Roughly four months after visiting Sagada for the first time and I am already thinking about where I can get etag minus the 13-hour travel. Etag, or smoked mountain ham, is 4 parts meat and 1 part pork fat. Traditional preparation can take as much as 6 months although there are already shorter curing processes these days. Anyway, I bought two slabs which would have been too much if Choi didn’t do a lot of cooking. Choi, my sister’s boyfriend, does a lot of experimenting in the kitchen like me so let’s just say we had a lot of fun. Here, I’ll be enumerating a number of things you can do with etag. I’m thinking of putting up a link from my travel blog to this list of etag recipes as it’s related to Sagada.
Tinola or Nilaga
Although the most common recipe used with etag is tinola, Choi found out that it is just as good mixed with Nilaga. Thin slices of etag may be enough for the soup to have that smoky taste. You should especially watch your seasoning as it can get a little bit too salty. You would need to boil etag for at least 3 hours to make it tender if you are planning to eat it. However, you can skip the boiling part and not eat it especially that most of the flavor is already in your soup. It’s tedious but you can simply use a sharp knife and shave it as thin as you can.
Local sautéed vegetables may sound ordinary but with etag, Filipino dishes are completely transformed. Instead of mixing in pork or shrimp, kalabasa at sitaw (squash and string beans) can be sautéed with a slice or two of etag before stirring in gata (coconut cream). You can also do the same for kangkong, pechay, broccoli and any other type of legume or vegetable you want to sauté. Mushrooms will also do just fine. Basil, parsley and celery can also be put into use for more variation. Not happy? Make chopsuey!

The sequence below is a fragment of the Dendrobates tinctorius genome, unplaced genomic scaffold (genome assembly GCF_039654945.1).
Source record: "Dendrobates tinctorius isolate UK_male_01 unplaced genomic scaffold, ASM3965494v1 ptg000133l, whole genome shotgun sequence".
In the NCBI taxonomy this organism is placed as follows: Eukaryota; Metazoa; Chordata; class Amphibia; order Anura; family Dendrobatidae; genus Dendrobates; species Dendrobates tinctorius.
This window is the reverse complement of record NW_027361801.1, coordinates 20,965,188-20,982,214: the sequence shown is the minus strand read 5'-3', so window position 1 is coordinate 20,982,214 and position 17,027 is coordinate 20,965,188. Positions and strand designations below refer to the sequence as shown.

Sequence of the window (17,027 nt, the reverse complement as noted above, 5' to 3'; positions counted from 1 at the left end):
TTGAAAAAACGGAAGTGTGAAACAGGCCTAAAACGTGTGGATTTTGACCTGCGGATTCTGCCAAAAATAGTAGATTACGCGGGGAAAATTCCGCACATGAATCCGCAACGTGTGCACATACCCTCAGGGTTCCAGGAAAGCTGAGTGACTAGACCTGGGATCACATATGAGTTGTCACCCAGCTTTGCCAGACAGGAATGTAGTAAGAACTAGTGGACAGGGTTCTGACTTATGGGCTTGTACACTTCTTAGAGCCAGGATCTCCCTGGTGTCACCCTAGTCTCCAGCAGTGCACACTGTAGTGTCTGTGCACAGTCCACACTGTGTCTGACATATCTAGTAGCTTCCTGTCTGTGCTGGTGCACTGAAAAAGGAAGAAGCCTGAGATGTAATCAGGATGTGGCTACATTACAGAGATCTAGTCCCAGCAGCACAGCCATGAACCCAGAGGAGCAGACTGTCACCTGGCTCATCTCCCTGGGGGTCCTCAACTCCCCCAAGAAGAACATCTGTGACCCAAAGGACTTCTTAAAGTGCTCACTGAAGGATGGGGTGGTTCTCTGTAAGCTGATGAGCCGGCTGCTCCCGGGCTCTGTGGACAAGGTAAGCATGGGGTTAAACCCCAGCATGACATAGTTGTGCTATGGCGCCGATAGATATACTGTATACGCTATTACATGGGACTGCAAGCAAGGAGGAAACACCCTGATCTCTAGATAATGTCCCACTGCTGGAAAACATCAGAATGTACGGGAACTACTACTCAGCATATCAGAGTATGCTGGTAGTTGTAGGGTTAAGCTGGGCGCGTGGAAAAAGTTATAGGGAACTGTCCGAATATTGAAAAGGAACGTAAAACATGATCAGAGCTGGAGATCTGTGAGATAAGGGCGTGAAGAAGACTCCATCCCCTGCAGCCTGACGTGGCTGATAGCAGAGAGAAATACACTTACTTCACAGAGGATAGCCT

I can think of about 5 pureed soups right now and give me about a minute and I’ll tell you 10 more. Anyway, pureed broccoli, squash, cauliflower, asparagus and carrot are only some examples of vegetable soups that can be transformed by simply infusing a shaving of etag while sautéing garlic. You can add water and vegetables and boil until tender. After that strain vegetables and set the broth aside. Use a food processor or a blender before mixing it with the broth. Sprinkle some spices cause it’s no magic.
The smoky taste of etag is perfect for breakfast. Sauté garlic and shavings of etag before mixing in chopped vegetables. Carrots, cabbage and peas are only some examples of what you can make use of. If you want more flavor, add in shrimp and other kinds of meat. Just try not to overdo it as etag has a very distinct taste. I, on the other hand, will be quite satisfied with garlic, green onions, shavings of etag and pair it with good old scrambled egg for breakfast.
Sauté garlic and shavings of etag in olive oil. Once cool, strain olive oil into a bottle. Mix it with your typical salad dressings as needed. The result is something in between bacon and dried anchovies. Choose from mixing it with classic vinaigrette, mango and capsicums, honey mustard, Caesar, sour cream and onion and any other dressing you can think of. Have fun with a bit of heat like cayenne and chili. drizzle over salads, sandwiches or use as a dip for tacos and chips.
And please, don’t let me stop you. Cheers!